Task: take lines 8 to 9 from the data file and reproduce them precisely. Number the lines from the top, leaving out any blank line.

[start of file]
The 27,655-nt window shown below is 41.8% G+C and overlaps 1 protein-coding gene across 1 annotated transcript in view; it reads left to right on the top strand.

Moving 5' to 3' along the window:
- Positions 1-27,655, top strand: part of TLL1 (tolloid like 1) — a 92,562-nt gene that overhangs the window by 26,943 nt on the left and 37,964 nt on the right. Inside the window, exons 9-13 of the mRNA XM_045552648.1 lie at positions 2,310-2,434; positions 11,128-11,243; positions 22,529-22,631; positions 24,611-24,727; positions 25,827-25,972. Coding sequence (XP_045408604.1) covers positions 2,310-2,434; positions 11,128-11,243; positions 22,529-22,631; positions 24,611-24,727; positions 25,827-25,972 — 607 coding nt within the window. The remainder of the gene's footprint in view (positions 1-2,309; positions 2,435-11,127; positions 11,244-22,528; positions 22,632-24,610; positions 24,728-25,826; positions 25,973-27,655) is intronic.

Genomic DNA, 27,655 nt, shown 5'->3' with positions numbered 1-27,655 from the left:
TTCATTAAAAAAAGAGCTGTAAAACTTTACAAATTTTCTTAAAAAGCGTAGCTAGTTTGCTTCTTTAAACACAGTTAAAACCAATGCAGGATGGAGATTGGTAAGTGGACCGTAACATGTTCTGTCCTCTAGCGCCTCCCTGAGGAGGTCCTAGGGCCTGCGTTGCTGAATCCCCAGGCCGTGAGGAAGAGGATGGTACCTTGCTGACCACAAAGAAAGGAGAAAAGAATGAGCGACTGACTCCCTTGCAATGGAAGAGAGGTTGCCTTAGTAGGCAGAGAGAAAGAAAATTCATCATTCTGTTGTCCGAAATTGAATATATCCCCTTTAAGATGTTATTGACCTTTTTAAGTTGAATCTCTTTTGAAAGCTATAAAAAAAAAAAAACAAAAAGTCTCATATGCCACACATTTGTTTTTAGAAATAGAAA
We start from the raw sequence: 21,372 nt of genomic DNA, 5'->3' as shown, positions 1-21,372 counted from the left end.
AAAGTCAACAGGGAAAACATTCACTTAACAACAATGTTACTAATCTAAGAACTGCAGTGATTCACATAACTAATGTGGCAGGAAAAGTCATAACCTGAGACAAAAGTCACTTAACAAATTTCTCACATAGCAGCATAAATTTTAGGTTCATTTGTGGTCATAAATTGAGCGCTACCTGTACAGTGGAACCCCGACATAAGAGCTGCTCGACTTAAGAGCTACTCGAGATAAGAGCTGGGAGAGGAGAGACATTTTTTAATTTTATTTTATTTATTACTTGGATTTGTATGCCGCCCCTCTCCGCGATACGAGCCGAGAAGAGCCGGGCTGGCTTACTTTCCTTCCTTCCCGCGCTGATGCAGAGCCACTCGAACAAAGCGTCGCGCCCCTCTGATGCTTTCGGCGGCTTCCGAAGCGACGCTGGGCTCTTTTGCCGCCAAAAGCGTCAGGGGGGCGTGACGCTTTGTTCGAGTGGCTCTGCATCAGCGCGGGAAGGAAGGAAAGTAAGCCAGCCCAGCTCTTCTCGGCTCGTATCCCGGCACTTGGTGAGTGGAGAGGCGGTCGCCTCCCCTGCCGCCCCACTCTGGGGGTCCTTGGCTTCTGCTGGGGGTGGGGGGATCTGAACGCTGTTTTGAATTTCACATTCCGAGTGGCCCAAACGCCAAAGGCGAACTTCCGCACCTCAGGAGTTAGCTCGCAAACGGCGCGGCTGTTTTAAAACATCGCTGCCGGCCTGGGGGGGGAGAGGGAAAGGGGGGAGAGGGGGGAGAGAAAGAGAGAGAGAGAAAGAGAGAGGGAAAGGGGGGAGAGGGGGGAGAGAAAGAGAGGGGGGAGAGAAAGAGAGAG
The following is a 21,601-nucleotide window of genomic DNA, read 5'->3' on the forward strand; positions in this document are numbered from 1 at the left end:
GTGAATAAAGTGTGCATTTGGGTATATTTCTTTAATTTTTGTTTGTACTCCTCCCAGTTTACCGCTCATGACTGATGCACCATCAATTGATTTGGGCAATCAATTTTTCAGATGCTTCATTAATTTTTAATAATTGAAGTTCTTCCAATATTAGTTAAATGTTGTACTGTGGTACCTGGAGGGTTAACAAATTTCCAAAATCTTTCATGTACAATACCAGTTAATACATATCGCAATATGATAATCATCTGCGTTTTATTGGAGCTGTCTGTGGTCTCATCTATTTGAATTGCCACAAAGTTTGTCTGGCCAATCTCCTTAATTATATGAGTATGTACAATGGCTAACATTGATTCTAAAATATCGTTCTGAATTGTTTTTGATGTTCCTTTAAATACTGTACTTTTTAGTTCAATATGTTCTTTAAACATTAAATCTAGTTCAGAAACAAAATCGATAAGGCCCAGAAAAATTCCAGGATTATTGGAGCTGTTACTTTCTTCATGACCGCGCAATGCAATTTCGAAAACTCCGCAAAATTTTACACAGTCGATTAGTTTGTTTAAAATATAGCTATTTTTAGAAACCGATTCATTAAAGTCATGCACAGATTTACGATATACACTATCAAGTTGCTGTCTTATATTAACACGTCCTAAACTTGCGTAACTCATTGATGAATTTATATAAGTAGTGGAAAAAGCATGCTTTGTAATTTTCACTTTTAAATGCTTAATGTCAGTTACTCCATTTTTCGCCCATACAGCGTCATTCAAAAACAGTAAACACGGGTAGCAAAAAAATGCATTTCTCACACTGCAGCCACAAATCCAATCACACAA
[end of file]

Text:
The following is a 21,601-nucleotide window of genomic DNA, read 5'->3' on the forward strand; positions in this document are numbered from 1 at the left end:
GTGAATAAAGTGTGCATTTGGGTATATTTCTTTAATTTTTGTTTGTACTCCTCCCAGTTTACCGCTCATGACTGATGCACCATCAATTGATTTGGGCAATCAATTTTTCAGATGCTTCATTAATTTTTAATAATTGAAGTTCTTCCAATATTAGTTAAATGTTGTACTGTGGTACCTGGAGGGTTAACAAATTTCCAAAATCTTTCATGTACAATACCAGTTAATACATATCGCAATATGATAATCATCTGCGTTTTATTGGAGCTGTCTGTGGTCTCATCTATTTGAATTGCCACAAAGTTTGTCTGGCCAATCTCCTTAATTATATGAGTATGTACAATGGCTAACATTGATTCTAAAATATCGTTCTGAATTGTTTTTGATGTTCCTTTAAATACTGTACTTTTTAGTTCAATATGTTCTTTAAACATTAAATCTAGTTCAGAAACAAAATCGATAAGGCCCAGAAAAATTCCAGGATTATTGGAGCTGTTACTTTCTTCATGACCGCGCAATGCAATTTCGAAAACTCCGCAAAATTTTACACAGTCGATTAGTTTGTTTAAAATATAGCTATTTTTAGAAACCGATTCATTAAAGTCATGCACAGATTTACGATATACACTATCAAGTTGCTGTCTTATATTAACACGTCCTAAACTTGCGTAACTCATTGATGAATTTATATAAGTAGTGGAAAAAGCATGCTTTGTAATTTTCACTTTTAAATGCTTAATGTCAGTTACTCCATTTTTCGCCCATACAGCGTCATTCAAAAACAGTAAACACGGGTAGCAAAAAAATGCATTTCTCACACTGCAGCCACAAATCCAATCACACAA